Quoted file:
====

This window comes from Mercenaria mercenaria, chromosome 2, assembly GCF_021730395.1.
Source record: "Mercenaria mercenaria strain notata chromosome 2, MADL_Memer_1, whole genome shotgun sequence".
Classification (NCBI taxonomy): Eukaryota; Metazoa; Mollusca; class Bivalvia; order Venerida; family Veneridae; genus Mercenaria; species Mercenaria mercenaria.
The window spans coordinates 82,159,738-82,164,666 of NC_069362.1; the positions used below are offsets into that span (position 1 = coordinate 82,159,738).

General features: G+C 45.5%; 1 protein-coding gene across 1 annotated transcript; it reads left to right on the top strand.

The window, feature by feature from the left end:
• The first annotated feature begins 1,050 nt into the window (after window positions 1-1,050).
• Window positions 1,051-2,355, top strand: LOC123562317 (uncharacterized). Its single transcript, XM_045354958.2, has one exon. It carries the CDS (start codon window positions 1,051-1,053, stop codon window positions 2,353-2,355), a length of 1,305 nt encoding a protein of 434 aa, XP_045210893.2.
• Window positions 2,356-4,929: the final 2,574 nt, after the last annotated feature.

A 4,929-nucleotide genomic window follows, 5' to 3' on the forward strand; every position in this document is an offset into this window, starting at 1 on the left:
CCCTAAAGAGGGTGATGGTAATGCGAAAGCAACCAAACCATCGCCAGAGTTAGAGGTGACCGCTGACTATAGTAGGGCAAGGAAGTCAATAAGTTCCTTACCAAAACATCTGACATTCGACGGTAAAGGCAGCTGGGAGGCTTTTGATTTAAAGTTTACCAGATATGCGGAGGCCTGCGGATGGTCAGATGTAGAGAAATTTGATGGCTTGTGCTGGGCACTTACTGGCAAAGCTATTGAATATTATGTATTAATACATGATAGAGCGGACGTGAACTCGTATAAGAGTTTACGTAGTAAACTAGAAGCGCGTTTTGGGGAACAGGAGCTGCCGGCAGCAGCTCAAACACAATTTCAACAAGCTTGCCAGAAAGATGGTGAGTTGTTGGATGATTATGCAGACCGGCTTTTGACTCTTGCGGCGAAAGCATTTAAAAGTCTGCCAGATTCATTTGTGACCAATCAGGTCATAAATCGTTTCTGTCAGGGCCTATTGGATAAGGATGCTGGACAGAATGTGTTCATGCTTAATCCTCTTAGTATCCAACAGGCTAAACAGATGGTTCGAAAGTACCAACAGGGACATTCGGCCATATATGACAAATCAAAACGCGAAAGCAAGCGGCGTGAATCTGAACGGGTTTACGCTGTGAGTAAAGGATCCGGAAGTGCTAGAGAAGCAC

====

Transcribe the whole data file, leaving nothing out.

This window comes from Mercenaria mercenaria, chromosome 2, assembly GCF_021730395.1.
Source record: "Mercenaria mercenaria strain notata chromosome 2, MADL_Memer_1, whole genome shotgun sequence".
Classification (NCBI taxonomy): Eukaryota; Metazoa; Mollusca; class Bivalvia; order Venerida; family Veneridae; genus Mercenaria; species Mercenaria mercenaria.
The window spans coordinates 82,159,738-82,164,666 of NC_069362.1; the positions used below are offsets into that span (position 1 = coordinate 82,159,738).

General features: G+C 45.5%; 1 protein-coding gene across 1 annotated transcript; it reads left to right on the top strand.

The window, feature by feature from the left end:
• The first annotated feature begins 1,050 nt into the window (after window positions 1-1,050).
• Window positions 1,051-2,355, top strand: LOC123562317 (uncharacterized). Its single transcript, XM_045354958.2, has one exon. It carries the CDS (start codon window positions 1,051-1,053, stop codon window positions 2,353-2,355), a length of 1,305 nt encoding a protein of 434 aa, XP_045210893.2.
• Window positions 2,356-4,929: the final 2,574 nt, after the last annotated feature.

A 4,929-nucleotide genomic window follows, 5' to 3' on the forward strand; every position in this document is an offset into this window, starting at 1 on the left:
CCCTAAAGAGGGTGATGGTAATGCGAAAGCAACCAAACCATCGCCAGAGTTAGAGGTGACCGCTGACTATAGTAGGGCAAGGAAGTCAATAAGTTCCTTACCAAAACATCTGACATTCGACGGTAAAGGCAGCTGGGAGGCTTTTGATTTAAAGTTTACCAGATATGCGGAGGCCTGCGGATGGTCAGATGTAGAGAAATTTGATGGCTTGTGCTGGGCACTTACTGGCAAAGCTATTGAATATTATGTATTAATACATGATAGAGCGGACGTGAACTCGTATAAGAGTTTACGTAGTAAACTAGAAGCGCGTTTTGGGGAACAGGAGCTGCCGGCAGCAGCTCAAACACAATTTCAACAAGCTTGCCAGAAAGATGGTGAGTTGTTGGATGATTATGCAGACCGGCTTTTGACTCTTGCGGCGAAAGCATTTAAAAGTCTGCCAGATTCATTTGTGACCAATCAGGTCATAAATCGTTTCTGTCAGGGCCTATTGGATAAGGATGCTGGACAGAATGTGTTCATGCTTAATCCTCTTAGTATCCAACAGGCTAAACAGATGGTTCGAAAGTACCAACAGGGACATTCGGCCATATATGACAAATCAAAACGCGAAAGCAAGCGGCGTGAATCTGAACGGGTTTACGCTGTGAGTAAAGGATCCGGAAGTGCTAGAGAAGCAC